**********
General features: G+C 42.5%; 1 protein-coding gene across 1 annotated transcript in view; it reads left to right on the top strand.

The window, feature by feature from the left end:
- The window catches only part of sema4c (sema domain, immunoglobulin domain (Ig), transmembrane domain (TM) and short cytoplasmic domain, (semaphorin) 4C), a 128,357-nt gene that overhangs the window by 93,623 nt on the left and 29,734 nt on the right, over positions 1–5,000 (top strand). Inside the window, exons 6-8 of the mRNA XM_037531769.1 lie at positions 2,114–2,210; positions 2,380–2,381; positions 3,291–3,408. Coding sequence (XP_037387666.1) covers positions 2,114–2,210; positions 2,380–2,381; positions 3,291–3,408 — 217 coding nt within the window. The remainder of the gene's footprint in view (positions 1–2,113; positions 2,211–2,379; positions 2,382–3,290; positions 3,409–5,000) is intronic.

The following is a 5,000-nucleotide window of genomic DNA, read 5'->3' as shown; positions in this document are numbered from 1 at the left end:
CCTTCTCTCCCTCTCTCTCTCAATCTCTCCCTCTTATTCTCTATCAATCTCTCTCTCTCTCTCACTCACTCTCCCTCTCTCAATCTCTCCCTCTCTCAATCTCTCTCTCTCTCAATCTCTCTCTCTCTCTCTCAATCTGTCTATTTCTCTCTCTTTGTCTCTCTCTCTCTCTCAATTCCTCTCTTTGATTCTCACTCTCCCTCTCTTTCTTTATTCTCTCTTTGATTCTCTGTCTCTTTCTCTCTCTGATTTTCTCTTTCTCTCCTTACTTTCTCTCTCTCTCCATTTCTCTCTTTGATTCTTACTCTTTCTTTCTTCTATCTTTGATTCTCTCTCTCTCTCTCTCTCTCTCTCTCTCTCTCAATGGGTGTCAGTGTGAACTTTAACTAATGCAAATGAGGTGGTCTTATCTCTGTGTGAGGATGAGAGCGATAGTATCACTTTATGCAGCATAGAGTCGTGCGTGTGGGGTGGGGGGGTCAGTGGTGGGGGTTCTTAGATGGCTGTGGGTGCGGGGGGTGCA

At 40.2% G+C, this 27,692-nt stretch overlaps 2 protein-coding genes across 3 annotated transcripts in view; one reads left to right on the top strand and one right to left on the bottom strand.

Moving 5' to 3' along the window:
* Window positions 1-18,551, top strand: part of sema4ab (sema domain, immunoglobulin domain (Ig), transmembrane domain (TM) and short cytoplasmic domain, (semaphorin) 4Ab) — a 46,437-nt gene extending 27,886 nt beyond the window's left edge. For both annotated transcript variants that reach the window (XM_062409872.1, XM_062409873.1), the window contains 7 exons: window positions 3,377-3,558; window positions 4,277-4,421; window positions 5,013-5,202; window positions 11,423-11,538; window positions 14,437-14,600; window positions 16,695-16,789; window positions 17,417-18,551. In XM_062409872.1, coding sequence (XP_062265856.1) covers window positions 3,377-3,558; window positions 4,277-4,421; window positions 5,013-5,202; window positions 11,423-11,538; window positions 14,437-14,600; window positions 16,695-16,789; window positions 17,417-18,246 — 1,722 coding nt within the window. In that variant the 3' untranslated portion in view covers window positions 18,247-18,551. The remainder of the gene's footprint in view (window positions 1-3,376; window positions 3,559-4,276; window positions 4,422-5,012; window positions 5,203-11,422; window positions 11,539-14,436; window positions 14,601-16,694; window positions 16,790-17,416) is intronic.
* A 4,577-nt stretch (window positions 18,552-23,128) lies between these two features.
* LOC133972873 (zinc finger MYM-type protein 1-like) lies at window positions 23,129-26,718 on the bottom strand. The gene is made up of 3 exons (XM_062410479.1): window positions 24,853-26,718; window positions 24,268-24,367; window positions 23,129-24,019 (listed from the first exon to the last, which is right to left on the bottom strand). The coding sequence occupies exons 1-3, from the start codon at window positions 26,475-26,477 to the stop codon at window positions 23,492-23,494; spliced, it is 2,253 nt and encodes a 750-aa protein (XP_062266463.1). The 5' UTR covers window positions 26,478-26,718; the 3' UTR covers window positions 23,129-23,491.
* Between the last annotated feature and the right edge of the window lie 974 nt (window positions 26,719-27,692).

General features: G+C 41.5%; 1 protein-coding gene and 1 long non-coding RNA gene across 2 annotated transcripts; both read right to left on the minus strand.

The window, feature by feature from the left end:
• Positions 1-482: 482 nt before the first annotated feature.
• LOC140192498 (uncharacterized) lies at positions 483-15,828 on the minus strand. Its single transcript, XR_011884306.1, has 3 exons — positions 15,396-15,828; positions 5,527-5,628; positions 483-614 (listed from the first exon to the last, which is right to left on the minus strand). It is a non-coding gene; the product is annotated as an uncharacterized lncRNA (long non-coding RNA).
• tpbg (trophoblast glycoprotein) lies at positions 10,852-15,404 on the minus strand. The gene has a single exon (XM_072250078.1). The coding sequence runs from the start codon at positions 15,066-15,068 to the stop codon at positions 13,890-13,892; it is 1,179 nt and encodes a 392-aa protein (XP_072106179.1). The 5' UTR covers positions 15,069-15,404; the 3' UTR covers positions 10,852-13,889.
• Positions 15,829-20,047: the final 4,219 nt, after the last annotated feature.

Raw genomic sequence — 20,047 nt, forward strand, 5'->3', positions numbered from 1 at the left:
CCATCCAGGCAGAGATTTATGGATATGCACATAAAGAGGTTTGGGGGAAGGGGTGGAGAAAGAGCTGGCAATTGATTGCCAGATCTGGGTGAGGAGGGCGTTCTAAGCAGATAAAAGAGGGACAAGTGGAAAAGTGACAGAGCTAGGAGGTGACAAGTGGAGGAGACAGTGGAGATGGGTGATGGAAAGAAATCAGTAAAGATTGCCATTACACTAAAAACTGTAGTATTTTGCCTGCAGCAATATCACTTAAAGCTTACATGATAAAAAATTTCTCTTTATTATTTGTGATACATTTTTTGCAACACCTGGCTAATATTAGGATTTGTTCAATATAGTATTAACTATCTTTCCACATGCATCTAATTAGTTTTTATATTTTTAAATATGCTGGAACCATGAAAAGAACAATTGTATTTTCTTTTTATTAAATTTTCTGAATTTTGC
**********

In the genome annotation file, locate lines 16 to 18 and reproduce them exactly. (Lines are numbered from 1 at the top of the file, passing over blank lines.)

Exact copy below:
• tpbg (trophoblast glycoprotein) lies at positions 10,852-15,404 on the minus strand. The gene has a single exon (XM_072250078.1). The coding sequence runs from the start codon at positions 15,066-15,068 to the stop codon at positions 13,890-13,892; it is 1,179 nt and encodes a 392-aa protein (XP_072106179.1). The 5' UTR covers positions 15,069-15,404; the 3' UTR covers positions 10,852-13,889.
• Positions 15,829-20,047: the final 4,219 nt, after the last annotated feature.

Raw genomic sequence — 20,047 nt, forward strand, 5'->3', positions numbered from 1 at the left: